Confidential Pharmaceutical Data: Restricting Disclosure in Court Proceedings


Article by Richard Best, Ashurst*

Pharmaceutical companies produce a wealth of valuable and commercially sensitive information, much of which needs to be kept beyond competitors' reach. Nevertheless, a measure of disclosure is commonplace given the data and fairness requirements of regulators, codes on access to government information or freedom of information legislation, and the disclosure process in civil proceedings if a company finds itself in court. The author has addressed all but the last of these elsewhere.(1) The purpose of this article is to provide an overview of the circumstances in which the disclosure in court proceedings of commercially sensitive data can be restricted, primarily from an English perspective but also by reference to Commonwealth authorities.(2) In particular, it addresses:

the relevance of confidentiality to disclosure obligations;

pre-action disclosure and confidentiality orders;

circumscribed disclosure of confidential documents and trade secrets in civil proceedings;

the circumstances in which a proceeding or part of it may be heard in private; and

post-trial confidentiality orders over documents disclosed during civil proceedings.

Confidentiality alone no protection against disclosure

In England, as in other common law jurisdictions, parties to proceedings are obliged to disclose certain documents in their control. Can confidentiality be raised as a bar to disclosure? The short answer is no. As Lord Wilberforce once put it, "there is no principle in English law by which documents are protected from discovery by reason of confidentiality alone".(3) However, that is not to say that confidentiality is irrelevant. It may "properly play a potent part in the way in which a tribunal or court exercises its discretion in the matter of discovery".(4) Bare assertions from one's opponent that confidentiality is irrelevant to disclosure may, therefore, need to be resisted.

Pre-action disclosure and confidentiality orders

Whilst disclosure is normally made after the commencement of proceedings, under section 33 of England's Supreme Court Act 1981 and rule 31.16 of the Civil Procedure Rules ("CPR"), pre-action disclosure may be ordered, upon application, where (a) the applicant and respondent are likely to be parties to proceedings, (b) the documents sought would have to be disclosed had proceedings been commenced, and (c) pre-action disclosure is desirable to dispose of the anticipated proceedings fairly or without proceedings or to save costs. Even if one of the prerequisites in (c) is satisfied, the Court retains a discretion as to whether to make an order.(5) An application for pre-action disclosure must be supported by evidence, i.e., a witness statement explaining why the documents are required, how it is that they fall within rule 31.16, that there are no other means of obtaining the information, and the like. This is an important exercise because the courts are wary not to allow fishing expeditions.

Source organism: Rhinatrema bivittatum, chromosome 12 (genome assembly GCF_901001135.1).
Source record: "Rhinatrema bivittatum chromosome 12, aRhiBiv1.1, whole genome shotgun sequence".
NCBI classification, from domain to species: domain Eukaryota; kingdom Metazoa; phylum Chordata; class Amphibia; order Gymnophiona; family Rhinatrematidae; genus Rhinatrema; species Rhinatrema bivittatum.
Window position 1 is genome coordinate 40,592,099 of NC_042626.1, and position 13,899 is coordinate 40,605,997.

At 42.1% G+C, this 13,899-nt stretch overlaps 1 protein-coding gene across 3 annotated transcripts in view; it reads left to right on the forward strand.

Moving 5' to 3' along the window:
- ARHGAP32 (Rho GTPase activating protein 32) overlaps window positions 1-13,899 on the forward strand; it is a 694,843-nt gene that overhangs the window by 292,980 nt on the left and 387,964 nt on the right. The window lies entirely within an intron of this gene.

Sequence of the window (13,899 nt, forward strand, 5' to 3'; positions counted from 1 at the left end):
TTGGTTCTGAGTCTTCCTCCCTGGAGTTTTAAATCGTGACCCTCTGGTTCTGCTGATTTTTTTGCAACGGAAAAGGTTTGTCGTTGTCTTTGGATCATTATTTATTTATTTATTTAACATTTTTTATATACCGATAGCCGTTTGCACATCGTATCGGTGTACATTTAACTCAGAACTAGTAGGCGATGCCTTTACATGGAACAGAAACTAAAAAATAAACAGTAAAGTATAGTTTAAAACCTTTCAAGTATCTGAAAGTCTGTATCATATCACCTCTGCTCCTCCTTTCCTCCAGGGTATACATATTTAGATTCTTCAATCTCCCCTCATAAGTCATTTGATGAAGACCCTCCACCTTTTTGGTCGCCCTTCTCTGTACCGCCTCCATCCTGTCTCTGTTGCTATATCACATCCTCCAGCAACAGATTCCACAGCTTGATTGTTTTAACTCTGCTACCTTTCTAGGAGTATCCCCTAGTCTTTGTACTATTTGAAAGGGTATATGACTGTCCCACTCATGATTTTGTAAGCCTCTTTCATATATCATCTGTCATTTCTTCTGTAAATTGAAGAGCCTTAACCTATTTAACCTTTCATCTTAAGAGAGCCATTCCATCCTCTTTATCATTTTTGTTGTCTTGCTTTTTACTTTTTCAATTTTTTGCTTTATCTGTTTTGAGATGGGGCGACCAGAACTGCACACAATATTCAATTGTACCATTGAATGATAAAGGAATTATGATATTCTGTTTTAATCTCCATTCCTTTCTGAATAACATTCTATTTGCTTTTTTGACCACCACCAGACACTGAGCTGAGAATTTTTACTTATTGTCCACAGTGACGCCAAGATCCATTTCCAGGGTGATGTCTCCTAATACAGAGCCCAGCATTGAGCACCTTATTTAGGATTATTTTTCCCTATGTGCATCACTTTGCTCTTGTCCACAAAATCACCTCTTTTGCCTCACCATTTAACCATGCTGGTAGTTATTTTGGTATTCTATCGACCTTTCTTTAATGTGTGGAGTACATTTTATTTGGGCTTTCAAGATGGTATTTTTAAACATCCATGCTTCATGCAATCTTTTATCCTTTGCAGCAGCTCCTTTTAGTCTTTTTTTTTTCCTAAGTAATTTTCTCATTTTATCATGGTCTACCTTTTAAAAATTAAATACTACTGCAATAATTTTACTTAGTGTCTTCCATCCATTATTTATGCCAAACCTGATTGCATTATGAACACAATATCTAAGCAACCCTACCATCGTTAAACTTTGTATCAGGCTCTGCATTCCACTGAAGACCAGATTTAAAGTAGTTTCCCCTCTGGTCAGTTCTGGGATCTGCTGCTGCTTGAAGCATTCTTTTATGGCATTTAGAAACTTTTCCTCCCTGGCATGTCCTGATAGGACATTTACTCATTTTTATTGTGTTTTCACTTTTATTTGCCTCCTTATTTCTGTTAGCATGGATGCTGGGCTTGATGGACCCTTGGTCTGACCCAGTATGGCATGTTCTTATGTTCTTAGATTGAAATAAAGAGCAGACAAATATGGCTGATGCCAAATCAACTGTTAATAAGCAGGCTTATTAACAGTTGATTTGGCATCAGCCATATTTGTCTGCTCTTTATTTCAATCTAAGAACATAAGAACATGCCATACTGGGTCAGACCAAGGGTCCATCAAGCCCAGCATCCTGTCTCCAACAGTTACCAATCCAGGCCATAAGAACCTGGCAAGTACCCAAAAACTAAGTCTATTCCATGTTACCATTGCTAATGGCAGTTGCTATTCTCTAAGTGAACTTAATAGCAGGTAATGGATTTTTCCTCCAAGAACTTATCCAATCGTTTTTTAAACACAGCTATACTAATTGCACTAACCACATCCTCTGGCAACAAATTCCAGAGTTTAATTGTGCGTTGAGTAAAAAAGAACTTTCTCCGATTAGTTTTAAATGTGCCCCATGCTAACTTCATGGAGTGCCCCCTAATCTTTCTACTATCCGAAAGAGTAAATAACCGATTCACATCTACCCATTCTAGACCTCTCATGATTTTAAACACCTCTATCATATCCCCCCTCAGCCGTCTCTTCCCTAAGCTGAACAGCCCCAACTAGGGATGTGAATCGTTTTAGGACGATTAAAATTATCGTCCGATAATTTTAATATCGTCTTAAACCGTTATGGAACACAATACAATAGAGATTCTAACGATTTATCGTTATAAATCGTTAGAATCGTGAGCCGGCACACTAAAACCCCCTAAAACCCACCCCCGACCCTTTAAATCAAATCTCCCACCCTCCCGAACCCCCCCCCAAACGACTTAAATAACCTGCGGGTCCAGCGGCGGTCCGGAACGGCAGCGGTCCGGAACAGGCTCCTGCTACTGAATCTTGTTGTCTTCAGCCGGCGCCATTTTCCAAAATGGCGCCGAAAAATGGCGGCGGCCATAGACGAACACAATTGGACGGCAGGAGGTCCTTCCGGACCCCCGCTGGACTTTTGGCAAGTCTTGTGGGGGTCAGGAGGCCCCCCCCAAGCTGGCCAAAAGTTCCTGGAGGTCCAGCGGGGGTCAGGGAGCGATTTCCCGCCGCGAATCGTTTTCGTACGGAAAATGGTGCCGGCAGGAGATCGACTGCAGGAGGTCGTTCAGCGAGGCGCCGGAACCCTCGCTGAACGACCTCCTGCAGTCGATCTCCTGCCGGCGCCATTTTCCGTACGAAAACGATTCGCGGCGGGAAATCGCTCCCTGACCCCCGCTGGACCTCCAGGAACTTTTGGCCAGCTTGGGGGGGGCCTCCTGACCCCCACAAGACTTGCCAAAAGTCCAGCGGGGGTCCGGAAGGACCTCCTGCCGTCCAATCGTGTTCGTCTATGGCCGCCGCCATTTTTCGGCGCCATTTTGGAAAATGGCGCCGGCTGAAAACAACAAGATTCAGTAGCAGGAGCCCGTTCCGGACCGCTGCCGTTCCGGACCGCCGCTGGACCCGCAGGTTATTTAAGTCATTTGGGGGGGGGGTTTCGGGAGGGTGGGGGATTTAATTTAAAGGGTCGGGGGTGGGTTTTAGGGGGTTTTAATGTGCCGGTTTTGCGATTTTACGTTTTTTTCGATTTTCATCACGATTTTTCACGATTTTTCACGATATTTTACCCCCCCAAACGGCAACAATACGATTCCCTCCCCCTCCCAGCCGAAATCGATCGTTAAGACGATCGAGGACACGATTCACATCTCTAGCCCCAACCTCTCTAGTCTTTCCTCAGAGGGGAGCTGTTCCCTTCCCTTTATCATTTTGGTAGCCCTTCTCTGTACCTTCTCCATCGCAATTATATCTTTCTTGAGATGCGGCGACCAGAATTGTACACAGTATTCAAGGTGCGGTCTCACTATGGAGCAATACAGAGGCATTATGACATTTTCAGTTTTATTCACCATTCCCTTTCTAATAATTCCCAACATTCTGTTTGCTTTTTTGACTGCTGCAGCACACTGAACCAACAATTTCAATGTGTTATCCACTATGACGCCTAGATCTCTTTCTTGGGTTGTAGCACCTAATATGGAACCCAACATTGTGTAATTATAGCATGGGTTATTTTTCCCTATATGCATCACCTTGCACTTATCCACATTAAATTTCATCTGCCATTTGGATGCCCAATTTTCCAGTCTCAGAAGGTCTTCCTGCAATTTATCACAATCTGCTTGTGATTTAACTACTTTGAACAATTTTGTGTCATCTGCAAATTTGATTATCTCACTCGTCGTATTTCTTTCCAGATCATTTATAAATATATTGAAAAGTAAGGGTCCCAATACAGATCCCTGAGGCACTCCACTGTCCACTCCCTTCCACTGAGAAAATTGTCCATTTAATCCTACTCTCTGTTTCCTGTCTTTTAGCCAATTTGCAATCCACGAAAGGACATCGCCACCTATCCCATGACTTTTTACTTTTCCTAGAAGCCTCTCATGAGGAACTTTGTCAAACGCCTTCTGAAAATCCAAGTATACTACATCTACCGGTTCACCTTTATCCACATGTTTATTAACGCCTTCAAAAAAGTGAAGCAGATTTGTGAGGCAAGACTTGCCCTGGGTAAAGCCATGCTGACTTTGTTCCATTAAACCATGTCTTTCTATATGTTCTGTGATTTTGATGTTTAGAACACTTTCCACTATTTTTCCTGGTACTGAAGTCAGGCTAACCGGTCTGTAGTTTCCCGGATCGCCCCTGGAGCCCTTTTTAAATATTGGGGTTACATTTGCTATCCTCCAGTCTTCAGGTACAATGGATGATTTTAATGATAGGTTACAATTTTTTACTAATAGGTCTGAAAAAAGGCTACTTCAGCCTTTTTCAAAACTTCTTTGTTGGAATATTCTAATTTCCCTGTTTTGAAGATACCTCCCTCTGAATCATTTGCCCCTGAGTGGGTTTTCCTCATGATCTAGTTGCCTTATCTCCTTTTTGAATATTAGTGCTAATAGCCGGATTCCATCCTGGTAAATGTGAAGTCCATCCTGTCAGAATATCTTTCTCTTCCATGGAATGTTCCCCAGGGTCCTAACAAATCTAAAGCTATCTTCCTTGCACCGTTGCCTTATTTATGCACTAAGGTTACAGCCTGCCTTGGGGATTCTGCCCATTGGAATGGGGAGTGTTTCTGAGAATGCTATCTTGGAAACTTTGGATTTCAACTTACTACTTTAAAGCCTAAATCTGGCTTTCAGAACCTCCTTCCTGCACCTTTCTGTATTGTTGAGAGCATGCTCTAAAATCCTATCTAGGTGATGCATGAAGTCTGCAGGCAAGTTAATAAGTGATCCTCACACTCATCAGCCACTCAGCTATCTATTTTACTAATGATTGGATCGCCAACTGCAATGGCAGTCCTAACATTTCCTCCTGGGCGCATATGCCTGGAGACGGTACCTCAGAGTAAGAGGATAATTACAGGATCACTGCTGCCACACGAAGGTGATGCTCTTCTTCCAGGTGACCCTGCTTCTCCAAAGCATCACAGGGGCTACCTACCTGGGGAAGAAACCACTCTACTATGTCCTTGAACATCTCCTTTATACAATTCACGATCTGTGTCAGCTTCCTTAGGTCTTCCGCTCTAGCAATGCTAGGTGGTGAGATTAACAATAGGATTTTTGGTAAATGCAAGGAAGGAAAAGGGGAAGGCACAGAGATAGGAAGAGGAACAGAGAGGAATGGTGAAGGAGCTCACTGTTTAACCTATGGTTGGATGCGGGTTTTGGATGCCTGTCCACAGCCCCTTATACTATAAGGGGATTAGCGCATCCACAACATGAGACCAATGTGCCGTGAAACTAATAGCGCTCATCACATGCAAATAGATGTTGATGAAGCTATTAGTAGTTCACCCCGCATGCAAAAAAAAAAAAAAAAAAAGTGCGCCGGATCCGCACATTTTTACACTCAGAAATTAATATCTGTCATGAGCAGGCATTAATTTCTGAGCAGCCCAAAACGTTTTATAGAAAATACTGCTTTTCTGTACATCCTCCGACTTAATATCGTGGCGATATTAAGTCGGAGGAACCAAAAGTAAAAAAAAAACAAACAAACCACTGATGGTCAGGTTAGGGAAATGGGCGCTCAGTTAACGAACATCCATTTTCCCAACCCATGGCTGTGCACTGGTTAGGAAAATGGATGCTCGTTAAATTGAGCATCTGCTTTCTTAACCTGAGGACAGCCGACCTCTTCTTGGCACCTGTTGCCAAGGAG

Unlike the position that prevailed before the CPR came into force in 1999, pre-action disclosure is not limited to personal injury cases, although the courts have stated that "pre-action disclosure should not be ordered as a matter of course, at any rate where the parties at the pre-action stage have been acting reasonably".(6)

Voluntary pre-action disclosure

A party wishing to obtain pre-action disclosure is expected to notify the other party of its desire for documents before making an application to the courts. Where appropriate, a reasonable response to such a request through the provision of documents (even if not acceding to it entirely) can avoid an application (or at least reduce the likelihood of one succeeding) and provide an opportunity for negotiating confidentiality agreements under which the range of persons within and advising the opposing party entitled to inspect commercially sensitive documents is to be restricted. (One may also note that an unreasonable refusal to comply with a request might be considered contrary to the general terms of the Protocols Practice Direction and any specific pre-action protocols which apply to the dispute, which in turn could lead to adverse costs consequences in court.) Although much will depend on the type of proceedings and parties involved, it may be possible to obtain confidentiality undertakings from all solicitors, counsel, experts and claimants (assuming the request came from claimant(s)) before their receipt of documents.

Confidentiality in the wake of court-ordered pre-action disclosure

Similarly, if the parties cannot agree on voluntary pre-action disclosure and if the court makes an order for pre-action disclosure, the party from whom disclosure is sought may wish to seek corollary orders from the court that disclosure and inspection of commercially sensitive documents are subject to redaction (blanking out) and/or limited to specified individuals within the organisation or limited to legal advisors only, coupled with confidentiality undertakings. (To decide such issues the court may have to read the documents in question.(7))

The Australian case of SmithKline Beecham Plc and others v Alphapharm Pty Ltd (8) illustrates how this can...

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